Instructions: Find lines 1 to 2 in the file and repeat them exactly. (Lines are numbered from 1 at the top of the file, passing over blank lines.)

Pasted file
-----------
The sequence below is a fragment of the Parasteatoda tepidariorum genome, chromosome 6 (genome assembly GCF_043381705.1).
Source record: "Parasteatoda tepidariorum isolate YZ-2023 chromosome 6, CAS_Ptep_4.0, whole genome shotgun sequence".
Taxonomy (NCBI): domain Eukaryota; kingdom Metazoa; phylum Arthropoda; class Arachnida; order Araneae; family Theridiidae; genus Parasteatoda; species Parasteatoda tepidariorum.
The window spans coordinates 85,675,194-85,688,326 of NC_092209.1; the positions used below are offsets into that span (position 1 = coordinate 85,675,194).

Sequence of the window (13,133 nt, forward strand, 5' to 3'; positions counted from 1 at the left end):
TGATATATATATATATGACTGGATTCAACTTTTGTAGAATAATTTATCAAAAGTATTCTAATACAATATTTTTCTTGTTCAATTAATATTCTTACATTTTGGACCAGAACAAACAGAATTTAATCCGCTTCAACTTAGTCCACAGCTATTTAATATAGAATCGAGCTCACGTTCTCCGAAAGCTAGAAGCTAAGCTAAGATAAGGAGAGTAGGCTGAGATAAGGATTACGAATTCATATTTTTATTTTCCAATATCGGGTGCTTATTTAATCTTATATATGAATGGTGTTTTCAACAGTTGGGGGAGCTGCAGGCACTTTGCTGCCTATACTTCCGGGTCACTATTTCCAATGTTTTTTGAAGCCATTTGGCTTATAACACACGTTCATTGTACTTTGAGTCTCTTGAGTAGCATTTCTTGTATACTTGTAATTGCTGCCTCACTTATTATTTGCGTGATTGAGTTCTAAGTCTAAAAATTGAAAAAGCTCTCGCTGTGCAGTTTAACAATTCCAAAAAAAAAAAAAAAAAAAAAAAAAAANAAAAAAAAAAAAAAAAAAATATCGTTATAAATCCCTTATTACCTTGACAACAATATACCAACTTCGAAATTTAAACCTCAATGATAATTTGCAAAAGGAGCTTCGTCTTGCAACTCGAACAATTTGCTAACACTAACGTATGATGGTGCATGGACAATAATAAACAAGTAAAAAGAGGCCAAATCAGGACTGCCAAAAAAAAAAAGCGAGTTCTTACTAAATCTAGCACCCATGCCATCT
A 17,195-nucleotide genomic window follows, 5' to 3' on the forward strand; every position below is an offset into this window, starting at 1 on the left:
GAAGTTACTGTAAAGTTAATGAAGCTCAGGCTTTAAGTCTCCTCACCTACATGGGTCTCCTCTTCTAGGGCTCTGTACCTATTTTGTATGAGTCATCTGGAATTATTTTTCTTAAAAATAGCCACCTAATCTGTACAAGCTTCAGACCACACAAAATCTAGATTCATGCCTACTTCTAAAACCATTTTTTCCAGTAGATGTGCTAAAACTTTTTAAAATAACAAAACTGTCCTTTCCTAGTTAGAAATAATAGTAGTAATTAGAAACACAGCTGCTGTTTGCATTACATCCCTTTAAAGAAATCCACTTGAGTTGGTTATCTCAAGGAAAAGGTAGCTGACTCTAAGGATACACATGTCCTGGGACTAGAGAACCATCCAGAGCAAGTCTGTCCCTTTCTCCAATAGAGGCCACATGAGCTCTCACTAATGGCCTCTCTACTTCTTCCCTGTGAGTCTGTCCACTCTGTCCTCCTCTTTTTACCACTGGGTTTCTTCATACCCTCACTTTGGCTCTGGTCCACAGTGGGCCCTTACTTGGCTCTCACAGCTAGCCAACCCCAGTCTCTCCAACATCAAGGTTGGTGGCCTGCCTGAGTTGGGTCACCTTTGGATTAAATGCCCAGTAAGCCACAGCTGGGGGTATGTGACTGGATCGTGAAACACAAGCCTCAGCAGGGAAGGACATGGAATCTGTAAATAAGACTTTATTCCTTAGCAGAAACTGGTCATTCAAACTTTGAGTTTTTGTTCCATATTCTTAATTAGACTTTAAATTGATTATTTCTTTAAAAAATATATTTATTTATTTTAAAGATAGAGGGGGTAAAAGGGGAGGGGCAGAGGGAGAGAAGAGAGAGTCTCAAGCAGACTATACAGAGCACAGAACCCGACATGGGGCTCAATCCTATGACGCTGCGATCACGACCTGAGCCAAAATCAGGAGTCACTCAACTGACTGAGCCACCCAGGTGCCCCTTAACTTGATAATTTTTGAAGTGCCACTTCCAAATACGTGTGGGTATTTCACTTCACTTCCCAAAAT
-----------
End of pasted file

The sequence below is a fragment of the Parasteatoda tepidariorum genome, chromosome 6 (genome assembly GCF_043381705.1).
Source record: "Parasteatoda tepidariorum isolate YZ-2023 chromosome 6, CAS_Ptep_4.0, whole genome shotgun sequence".